The days when journalists referred to their little black book of sources for stories are history.

Now, thanks to the internet and the spread of social media, anyone can be a source (or a journalist!), and great stories can come from anywhere in the world via the web. But there are over 150 million blogs, and more than 250 million tweets a day. How do we sift through these piles of information and identify stories in real time as they break? Once we have identified useful information, how do we then manage it and compile it in an efficient way into (award-winning) pieces of journalism?

The purpose of this session was to answer these questions by demonstrating new tools and apps to achieve these aims.

Laura Wheeler described how TOPSY can be used to find out what topics people are talking about on the web. It filters out spam and prioritises conversations by authority. To be flagged as ‘highly influential’ on TOPSY you must be in the top 0.2% of Twitter users, and ‘influential’ represents the top 0.5% users. It also has analytics that query the web for significant mentions of keywords, domains or usernames. For example, #UKCSJ sparked into life briefly, with over 1,000 mentions on the day of the conference (25th June), before plummeting after the conference. The student scholars were also busy tweeting from @absw, and generated a respectable 166 replies throughout the day (compared to a median of around two or three).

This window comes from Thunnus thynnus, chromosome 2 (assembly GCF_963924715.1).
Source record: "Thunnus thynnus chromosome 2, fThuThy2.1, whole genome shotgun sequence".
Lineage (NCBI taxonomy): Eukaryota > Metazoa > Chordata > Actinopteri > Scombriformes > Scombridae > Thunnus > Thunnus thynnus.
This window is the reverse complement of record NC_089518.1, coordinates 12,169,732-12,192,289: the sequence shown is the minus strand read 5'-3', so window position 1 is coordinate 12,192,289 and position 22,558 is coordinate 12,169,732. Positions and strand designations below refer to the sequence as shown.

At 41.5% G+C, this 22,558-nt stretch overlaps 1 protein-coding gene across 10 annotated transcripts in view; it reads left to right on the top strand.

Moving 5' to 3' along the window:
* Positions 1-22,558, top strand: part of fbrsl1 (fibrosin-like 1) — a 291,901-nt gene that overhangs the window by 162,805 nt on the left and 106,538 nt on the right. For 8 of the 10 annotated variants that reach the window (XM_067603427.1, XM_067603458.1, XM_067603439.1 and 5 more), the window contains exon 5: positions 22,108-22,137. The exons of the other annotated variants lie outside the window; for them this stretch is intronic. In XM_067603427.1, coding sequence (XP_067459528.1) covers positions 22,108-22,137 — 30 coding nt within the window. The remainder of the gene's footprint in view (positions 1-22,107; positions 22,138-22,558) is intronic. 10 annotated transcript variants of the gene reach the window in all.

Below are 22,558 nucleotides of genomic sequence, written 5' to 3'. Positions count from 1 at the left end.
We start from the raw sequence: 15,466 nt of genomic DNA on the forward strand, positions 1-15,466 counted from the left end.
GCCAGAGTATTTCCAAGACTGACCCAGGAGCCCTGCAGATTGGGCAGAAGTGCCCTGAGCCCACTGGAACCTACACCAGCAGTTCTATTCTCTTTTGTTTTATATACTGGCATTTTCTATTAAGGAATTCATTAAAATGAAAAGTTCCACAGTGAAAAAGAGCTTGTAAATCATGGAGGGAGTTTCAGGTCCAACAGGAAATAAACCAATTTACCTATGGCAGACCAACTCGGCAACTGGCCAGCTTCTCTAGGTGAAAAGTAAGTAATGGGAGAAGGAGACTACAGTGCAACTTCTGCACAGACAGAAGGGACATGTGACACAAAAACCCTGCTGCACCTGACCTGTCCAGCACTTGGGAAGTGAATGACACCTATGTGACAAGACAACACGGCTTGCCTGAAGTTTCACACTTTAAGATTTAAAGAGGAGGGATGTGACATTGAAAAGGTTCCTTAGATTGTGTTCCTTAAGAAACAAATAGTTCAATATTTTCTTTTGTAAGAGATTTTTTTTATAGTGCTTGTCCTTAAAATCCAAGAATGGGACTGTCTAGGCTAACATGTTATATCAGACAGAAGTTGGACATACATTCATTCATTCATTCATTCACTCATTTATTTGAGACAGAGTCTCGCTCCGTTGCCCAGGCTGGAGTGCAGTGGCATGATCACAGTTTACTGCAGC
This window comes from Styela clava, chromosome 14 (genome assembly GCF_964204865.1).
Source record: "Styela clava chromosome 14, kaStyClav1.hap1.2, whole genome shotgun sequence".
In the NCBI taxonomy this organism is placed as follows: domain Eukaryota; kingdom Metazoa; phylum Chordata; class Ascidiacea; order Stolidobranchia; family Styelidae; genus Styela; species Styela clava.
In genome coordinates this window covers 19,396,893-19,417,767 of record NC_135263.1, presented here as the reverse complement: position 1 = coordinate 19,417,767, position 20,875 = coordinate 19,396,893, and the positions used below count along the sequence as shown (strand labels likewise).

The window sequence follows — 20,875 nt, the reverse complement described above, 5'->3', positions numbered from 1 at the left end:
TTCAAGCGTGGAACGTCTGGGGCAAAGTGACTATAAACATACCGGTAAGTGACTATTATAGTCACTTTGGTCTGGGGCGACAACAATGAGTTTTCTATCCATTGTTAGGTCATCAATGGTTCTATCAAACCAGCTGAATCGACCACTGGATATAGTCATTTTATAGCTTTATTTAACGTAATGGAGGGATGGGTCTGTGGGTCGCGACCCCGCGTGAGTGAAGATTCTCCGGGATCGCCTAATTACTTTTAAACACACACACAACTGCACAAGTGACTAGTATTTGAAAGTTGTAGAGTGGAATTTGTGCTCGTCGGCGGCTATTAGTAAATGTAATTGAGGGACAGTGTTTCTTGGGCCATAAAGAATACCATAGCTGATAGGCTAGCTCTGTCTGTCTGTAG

Once you have finished researching you need to manage everything you have found. Christine Ottery demonstrated Evernote, a tool that collates articles, notes web pages, images and audio into user-specified folders, and allows you to tag and easily search them from anywhere in the world. It is like a filing cabinet in the cloud.

Another tool to efficiently manage your life is IFTTT, explained by Dave Mosher over Skype from New York. IFTTT is a robot that moves things from one online tool to another, automating repetitive tasks so you do not have to do them yourself. It achieves this through recipes. An example given by Dave is a recipe that automatically transfers your Instagram photos to your Dropbox folder.

Once you have acquired all the necessary information and collated it, the next stage is to write and publish it. Christine Ottery described Scrivener, a tool used by the likes of Ben Goldacre to write books. Scrivener is a writing studio you can use to order and combine fragmented ideas to effectively structure long-form text such as books or feature articles. Finally, Laura Wheeler showed how Storify can collate online social media content such as tweets and photos, building up a story that ties these together in an attractive way. You can then publish your story to your blog with one click, and shine out amongst your 150 million competitors.

William Brandler, UKCSJ student scholar